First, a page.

Miami City Ballet celebrates Jerome Robbins with tribute program at Kravis Center

Dance companies around the world are celebrating the centennial of director-choreographer Jerome Robbins’ birth. Miami City Ballet is no exception, but the company has an advantage that many others don’t.

Artistic director Lourdes Lopez danced for Robbins for 23 years at New York City Ballet, where he shared ballet master duties with George Balanchine. She retired from the stage in 1997, a year before Robbins’ death.

“Jerry remains years after his death the greatest American choreographer because he worked in so many different media,” she said. She’s eager to expand the company’s Robbins repertoire.

Robbins reinvigorated dance and musical theater with his character-driven, deeply human, all-American approach to dance. He also worked in film and television.

His legacy includes the works Miami City Ballet will perform Friday through Sunday in its all-Robbins tribute at the Kravis Center. The program will feature the company premieres of Circus PolkaThe Cage and Other Dances as well as In the Night and West Side Story Suite.

Jean-Pierre Frohlich, who worked with Robbins for more than 50 years, first as a dancer and then as his assistant, coached the dancers on the pieces.

Before Robbins, most ballet was “stuffy” and disconnected with the real world, Frohlich said. “He couldn’t relate to that. He wanted to talk about now and what was happening in America. He wanted people to relate to dancers as human beings.”

Robbins’ dances were all about relationships, Frohlich said. “You don’t dance to the audience. You don’t show off. It’s like the audience is looking through a keyhole.”

In the studio, Robbins was a perfectionist who could reduce a dancer to tears.

“He envisioned the dance and the role in one way,” Lopez said. “You had to find that part of yourself that fit in that role and not express yourself individually.”

Harsh as his behavior could be, “it was always done to make the piece better,” she said.

With most choreographers Lopez might have been apprehensive about devoting an entire program to their work, she said. “With Jerry, no matter what I pick they’re all different.”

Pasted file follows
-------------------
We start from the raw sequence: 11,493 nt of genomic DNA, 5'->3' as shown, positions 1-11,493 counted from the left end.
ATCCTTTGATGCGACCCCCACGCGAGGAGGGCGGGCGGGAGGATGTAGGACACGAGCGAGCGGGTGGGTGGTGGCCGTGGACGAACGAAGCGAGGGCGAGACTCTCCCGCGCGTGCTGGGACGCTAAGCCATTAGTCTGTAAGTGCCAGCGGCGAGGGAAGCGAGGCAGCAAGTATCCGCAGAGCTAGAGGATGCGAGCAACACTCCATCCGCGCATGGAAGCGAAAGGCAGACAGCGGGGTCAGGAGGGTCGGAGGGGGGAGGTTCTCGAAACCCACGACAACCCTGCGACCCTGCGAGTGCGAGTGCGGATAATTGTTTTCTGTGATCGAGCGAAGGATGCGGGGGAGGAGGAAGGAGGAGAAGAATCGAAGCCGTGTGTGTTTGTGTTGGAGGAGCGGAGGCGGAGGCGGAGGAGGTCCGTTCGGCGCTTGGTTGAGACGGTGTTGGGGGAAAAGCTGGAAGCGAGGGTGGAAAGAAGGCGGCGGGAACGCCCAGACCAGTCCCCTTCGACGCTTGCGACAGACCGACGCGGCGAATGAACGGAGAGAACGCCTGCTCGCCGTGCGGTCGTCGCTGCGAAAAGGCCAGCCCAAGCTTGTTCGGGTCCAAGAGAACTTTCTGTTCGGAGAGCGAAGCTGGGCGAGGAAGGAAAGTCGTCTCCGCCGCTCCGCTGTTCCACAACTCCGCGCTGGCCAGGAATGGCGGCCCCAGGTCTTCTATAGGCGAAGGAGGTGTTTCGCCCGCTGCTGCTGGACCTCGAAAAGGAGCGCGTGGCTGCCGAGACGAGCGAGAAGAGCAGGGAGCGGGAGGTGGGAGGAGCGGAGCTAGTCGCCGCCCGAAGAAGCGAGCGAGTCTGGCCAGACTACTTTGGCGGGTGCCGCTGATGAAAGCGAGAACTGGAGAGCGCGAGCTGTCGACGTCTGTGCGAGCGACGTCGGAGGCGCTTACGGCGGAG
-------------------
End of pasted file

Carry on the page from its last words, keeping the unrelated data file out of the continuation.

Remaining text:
She chose Circus Polka to open the show because it’s celebratory and fun. The short piece, which is set to music by Igor Stravinsky, features 48 girls from Miami City Ballet’s school mimicking circus elephants as Lopez, acting as ringmaster, snaps out commands.

Robbins played the ringmaster in the 1972 debut. Lopez is the first woman to do so.

In the Night features three couples dancing to Frederic Chopin nocturnes under a starry sky. Each couple represents an aspect of love: innocent, mature and stormy.

The Cage is Lopez’s most daring choice. “It’s the only one that caused me to sweat,” she said.

That’s because the ballet, which is set to Stravinsky’s Concerto in D for String Orchestra, is a discomfiting portrayal of a hive of females who prey on their mates. “We had to have The Cage,” she said. “It’s so different. No one has done anything remotely similar.”

Robbins choreographed Other Dances in 1976 as an extended duet for ballet stars Mikhail Baryshnikov and Natalia Makarova. Set to Chopin mazurkas and waltzes, it features an on-stage piano. “The highlight is the pas de deux,” Frohlich said. “It’s quite beautiful.”

Based on the groundbreaking Broadway musical, which Robbins conceived, directed and choreographed, West Side Story Suite tells the show’s story in an economical 35 minutes. It requires dancers to act and sing and calls on them to dance differently, more low to the ground, as opposed to ballet’s upward thrust.

Frohlich advised the dancers to watch how people move in everyday life. “When you walk, I don’t want a ballet pose,” he told them.

The dancers have embraced the challenge, Frohlich said.

Dancers have been doing that with Robbins’ choreography for decades. “You always felt special to be in a Robbins ballet,” Frohlich said.

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